News — 11 October 2017

United Church to host service of remembrance, Oct. 15

Submitted by Pam Miller

It is estimated that one of every four pregnancies will end in a loss.  About 37,000 soon-to-be-parents lose their baby along the way each year in Ontario and as many as one in three women will lose a pregnancy in her lifetime.  Many of them struggle with a system that often lacks support and training, as well as families, friends and even health care providers who don’t know what to say.  Their grief is compounded by a lack of answers and insufficient research to provide them.  The stigma in talking about such a tragic event, has until now been concealed under a veil of silence. 

Pregnancy loss, whether at a few weeks or full term, is one of the last taboos of women’s health care.  It’s still considered normal not to announce pregnancies for 12 weeks – just in case- but even such early losses can have long-lasting psychological and physical effects.  The numbers of woman, men and families (including children) who suffer from this undeniable grief and have had to ‘remain silent’, ‘move on’, ‘forget it ever happened’, ‘have another one’, etc., is monumental.

Often a child’s first exposure to death is through baby loss, the loss of a sibling, a cousin or a family friend’s anticipated Baby.  Siblings often suffer a double loss as their parent’s emotional support may not be as readily available to them as they cope with the tragedy of losing a baby or pregnancy.

In Canada, it was not until December 2015 that The Pregnancy and Infant Loss Research, Support and Care Act (Bill 141) was passed.   This Act requires the provincial Ministry of Health to conduct research into causes of pregnancy loss and to develop programs for families affected by pregnancy loss and infant death. October 15th has been declared Pregnancy and Infant Loss Awareness Day.  This day is observed with remembrance ceremonies and candle lighting vigils.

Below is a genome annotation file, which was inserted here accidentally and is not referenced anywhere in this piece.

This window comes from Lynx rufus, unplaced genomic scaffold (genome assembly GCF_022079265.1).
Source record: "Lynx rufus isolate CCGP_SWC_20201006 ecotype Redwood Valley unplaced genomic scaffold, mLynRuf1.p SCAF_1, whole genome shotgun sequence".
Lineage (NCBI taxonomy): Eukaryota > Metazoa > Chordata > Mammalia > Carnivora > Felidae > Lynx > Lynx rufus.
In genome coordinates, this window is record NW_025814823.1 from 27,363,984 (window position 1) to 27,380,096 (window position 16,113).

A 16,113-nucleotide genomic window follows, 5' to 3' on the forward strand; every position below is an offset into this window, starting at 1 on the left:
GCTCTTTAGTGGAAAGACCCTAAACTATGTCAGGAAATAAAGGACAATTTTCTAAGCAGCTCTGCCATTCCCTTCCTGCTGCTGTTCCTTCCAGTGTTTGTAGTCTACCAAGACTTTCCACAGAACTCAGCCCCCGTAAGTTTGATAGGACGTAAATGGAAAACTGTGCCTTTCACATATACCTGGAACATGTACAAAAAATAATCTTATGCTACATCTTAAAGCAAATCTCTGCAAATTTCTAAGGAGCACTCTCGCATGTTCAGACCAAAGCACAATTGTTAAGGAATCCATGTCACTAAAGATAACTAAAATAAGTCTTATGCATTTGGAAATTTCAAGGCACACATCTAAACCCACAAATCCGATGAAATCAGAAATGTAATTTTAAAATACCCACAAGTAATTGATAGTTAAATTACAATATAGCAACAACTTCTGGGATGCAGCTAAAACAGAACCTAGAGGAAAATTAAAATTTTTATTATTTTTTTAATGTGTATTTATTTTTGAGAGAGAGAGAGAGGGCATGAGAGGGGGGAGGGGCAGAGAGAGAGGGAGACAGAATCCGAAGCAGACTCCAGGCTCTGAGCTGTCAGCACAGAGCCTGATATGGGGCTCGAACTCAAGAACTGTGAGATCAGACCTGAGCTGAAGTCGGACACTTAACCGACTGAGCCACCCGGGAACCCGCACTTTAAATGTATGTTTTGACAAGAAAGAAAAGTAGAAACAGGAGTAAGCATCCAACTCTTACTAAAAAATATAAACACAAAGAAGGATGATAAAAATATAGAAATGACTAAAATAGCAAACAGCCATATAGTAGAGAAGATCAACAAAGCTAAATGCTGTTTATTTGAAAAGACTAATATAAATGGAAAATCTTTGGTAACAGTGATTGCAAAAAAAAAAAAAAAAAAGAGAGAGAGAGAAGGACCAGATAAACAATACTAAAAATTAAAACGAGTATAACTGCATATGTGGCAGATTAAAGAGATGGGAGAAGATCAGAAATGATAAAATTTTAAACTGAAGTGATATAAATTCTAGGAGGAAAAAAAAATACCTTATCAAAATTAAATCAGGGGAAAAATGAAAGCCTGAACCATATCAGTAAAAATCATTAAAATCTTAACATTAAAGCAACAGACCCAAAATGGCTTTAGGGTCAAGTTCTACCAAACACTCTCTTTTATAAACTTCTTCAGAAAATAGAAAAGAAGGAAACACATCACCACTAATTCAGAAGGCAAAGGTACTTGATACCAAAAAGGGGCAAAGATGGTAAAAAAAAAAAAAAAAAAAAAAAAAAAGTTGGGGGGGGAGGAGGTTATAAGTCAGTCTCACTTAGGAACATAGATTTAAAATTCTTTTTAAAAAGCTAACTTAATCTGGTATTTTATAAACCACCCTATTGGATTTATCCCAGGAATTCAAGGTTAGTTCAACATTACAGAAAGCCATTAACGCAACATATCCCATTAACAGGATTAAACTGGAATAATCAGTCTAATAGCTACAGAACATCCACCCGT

On October 15th, The International Wave of Light invites participants from around the world to light a candle starting at 7:00 p.m. and leave it burning for an hour.  The result is a continuous chain of light spanning the globe for a 24 hours period in honour and remembrance of the children who die during pregnancy or after birth.   We invite you to participate in this activity and join a community of people remembering their babies.

We will be holding a Service of Remembrance on October 15th at the First United Church beginning at 7 p.m.  We are inviting all those who have been affected in someway by this loss to join us in remembering our babies.

Pam Miller, Grandmother of Lennox John Joseph Miller-Roussin, born still on October 8th, 2015.    

Share

Related Articles

About Author

Chris Marchand is a native of Dryden, Ontario. He served his first newspaper internship at The Dryden Observer in 1998 while attending journalism studies at Thompson Rivers University in Kamloops B.C. He's worked desks as both reporter and editor at the Fernie Free Press as well as filled the role of sports editor at the Cranbrook Daily Townsman. Marchand was named editor of the Dryden Observer in Aug. 2009.

(0) Readers Comments

Leave a Reply

Your email address will not be published. Required fields are marked *

Connect with Facebook